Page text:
The authors of those manuscripts — Zalman Gradowski, Zalman Lewental, Leib Langfus, Chaim Herman and Marcel Nadjary — did not all survive WW2 and the systematic execution of Sonderkommandos by SS firing squads. However, their testimonies reveal the horrors that took place at Auschwitz as well as missing pieces of history. Here is the introduction of Zalman Gradowski’s text, From the Heart of Hell:

“It may be that this, these very lines I am writing, will be the only witnesses to what was my life. But I will be happy if my writings reach you, free citizen of the world. Perhaps a spark of my inner fire will ignite in you, and you will fulfill at least a part of our life’s desire: you shall avenge, avenge our deaths!”

Zalman Gradowski, Marcel Nadjary Sonderkommandos Auschwitz
Zalman Gradowski and his wife Sonia (left) and Marcel Nadjary (right). Both men worked in a Sonderkommando unit at Auschwitz, where they buried their testimonies. (Photos: Public Domain/Wikipedia & Judaica Europeana/The Jewish Museum of Greece via National Post)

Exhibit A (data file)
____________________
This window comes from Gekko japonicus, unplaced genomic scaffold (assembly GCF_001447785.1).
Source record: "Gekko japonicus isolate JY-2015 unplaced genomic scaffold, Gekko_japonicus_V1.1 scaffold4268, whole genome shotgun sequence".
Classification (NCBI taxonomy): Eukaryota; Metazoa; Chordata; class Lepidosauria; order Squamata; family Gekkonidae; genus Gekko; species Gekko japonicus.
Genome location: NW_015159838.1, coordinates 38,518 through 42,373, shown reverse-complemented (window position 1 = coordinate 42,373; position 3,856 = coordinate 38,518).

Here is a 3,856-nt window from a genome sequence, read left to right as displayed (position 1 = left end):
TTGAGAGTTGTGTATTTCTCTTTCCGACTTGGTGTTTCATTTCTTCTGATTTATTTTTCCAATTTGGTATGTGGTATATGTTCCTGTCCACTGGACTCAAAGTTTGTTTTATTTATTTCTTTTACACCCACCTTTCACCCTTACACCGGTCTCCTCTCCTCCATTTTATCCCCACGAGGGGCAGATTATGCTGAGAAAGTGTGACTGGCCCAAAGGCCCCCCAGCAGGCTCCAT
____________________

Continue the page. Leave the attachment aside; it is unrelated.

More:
Those manuscripts also shed light on an event that historians may have missed, would the testimonies not have been discovered: the revolt of the Sonderkommandos. In 1944, a small group decided to take up arms and rise against its oppressors. On October 7, they blew up Crematorium IV with gunpowder that had been smuggled into the camp by female workers of a nearby artillery factory. Some also sat their mattresses on fire, and a few SS were killed in the process, their attackers using hatchets, rocks or metal tools as weapons.

However, the rest of the guards, alerted by billowing smoke and gunshots, soon restored order within the death camp. A bloodbath was estimated necessary to break any further resistance attempt: later that day, 451 Sonderkommandos were executed, including Zalman Gradowski, whose journey at the heart of hell had just ended.

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Ruins of the Crematorium IV, Auschwitz. (Photo: Diether via Wikipedia/CC-BY SA 3.0)

On January 27, 1945, the Red Army entered Auschwitz. The death camp had been quickly evacuated some days earlier on Himmler’s orders. Only 7,500 prisoners were found alive, their greyish, emaciated faces bearing the horrors they had experienced. Under the Soviets’ boots, beneath the ashes of crematory ovens, there was still life — through the testimonies of the Sonderkommandos, martyrs of Nazi rule.

 

 

 


Sources